Trump threatens funding for CA if schools use New York Times' 1619 Project, curriculum focused on slavery, Black Americans

WASHINGTON -- President Donald Trump threatened to cut off funding to California schools for their use of the New York Times' 1619 Project, an initiative that aims to reframe the nation's history with a focus on the consequences of slavery and the contributions of Black Americans.

This comes two days after Trump directed the Office of Management and Budget to crack down on federal agencies' anti-racism training sessions, calling them "divisive, anti-American propaganda."

The president Saturday retweeted a Sept. 1 post from an account called "Ocitman," an account with less than 200 followers at the time, which read, "california has implemented the 1619 project into the public schools. soon you wont recognize america."

He then tweeted: "Department of Education is looking at this. If so, they will not be funded!"

The Times launched the ongoing 1619 Project in August 2019, the 400th anniversary of the beginning of American slavery, according to its website. It won a Pulitzer Prize for its collection of essays, and the project also includes visuals, a podcast and literary works.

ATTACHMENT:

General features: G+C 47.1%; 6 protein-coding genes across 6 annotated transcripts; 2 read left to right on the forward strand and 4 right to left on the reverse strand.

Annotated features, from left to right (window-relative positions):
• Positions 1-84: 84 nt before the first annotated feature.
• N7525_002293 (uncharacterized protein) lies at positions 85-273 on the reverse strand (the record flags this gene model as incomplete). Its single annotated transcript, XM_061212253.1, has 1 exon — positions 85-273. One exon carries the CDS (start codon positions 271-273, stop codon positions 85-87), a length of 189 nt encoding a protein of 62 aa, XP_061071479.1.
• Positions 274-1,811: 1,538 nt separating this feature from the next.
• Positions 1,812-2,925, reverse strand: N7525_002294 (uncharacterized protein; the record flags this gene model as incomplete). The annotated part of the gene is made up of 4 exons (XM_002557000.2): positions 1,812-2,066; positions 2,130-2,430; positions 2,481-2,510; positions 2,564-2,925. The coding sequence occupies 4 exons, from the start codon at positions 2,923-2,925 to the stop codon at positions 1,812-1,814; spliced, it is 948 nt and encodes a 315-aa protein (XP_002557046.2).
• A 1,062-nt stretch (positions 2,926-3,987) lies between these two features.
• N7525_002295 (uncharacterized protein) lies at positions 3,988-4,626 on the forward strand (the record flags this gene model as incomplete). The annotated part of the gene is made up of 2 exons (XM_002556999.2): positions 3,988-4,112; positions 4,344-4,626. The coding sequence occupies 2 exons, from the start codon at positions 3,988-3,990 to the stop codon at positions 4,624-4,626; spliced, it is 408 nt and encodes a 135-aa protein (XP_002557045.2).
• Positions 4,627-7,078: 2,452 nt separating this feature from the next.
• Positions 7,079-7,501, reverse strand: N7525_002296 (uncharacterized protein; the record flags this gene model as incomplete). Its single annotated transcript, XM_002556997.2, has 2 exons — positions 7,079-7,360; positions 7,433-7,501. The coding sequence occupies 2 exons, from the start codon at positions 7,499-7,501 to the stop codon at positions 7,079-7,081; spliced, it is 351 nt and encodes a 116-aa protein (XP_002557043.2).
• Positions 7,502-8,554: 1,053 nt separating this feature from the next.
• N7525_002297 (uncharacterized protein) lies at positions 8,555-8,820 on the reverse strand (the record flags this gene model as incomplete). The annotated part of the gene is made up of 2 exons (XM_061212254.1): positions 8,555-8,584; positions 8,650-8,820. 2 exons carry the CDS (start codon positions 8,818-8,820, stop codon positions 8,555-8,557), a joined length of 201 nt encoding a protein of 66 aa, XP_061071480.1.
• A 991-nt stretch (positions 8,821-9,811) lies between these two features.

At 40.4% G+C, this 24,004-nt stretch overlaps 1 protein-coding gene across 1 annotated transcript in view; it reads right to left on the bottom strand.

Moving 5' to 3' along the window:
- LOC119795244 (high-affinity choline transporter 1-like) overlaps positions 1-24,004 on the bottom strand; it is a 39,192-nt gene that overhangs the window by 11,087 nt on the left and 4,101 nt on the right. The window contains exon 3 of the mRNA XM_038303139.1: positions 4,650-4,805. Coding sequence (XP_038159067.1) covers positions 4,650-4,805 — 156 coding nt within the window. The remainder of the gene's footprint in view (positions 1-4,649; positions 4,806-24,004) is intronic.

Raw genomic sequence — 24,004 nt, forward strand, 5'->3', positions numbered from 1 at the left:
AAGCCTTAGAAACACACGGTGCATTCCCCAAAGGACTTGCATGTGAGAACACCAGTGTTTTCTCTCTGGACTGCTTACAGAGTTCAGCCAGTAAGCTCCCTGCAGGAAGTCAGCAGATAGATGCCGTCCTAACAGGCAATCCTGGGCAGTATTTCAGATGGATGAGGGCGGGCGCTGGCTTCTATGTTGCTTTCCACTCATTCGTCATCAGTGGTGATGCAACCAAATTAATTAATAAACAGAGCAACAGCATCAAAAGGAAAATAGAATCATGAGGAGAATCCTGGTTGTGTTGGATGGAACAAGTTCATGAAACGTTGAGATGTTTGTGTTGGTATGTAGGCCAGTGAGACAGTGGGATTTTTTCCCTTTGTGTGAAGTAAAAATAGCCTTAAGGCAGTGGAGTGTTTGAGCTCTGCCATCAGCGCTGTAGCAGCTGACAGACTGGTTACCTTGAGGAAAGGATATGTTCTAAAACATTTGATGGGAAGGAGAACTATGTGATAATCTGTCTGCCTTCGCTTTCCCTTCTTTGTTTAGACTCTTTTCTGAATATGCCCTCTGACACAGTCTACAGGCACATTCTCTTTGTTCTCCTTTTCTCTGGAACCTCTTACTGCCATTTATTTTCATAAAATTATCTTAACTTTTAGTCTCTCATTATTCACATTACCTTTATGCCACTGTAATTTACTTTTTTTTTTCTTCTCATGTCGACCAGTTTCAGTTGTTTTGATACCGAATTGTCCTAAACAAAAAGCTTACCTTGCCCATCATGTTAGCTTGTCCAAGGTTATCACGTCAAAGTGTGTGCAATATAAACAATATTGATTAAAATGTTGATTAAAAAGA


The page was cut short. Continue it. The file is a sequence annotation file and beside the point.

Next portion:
A complimentary 1619 Project curriculum is available online for free through the center. Some schools have announced they'll adopt their project into their lessons.

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Former vice president Joe Biden delivered a scathing condemnation of President Trump, pointing to an article in The Atlantic alleging Trump referred to dead American veterans as "suckers" and "losers."

OMB director Russell Vought, in a letter Friday to executive branch agencies, directed them to identify spending related to any training on "critical race theory," "white privilege" or any other material that teaches or suggests that the United States or any race or ethnicity is "inherently racist or evil."

The memo comes as the nation has faced a reckoning this summer over racial injustice in policing and other spheres of American life. Trump has spent much of the summer defending the display of the Confederate battle flag and monuments of Civil War rebels from protesters seeking their removal, in what he has called a "culture war" ahead of the Nov. 3 election.

The Associated Press contributed to this report.
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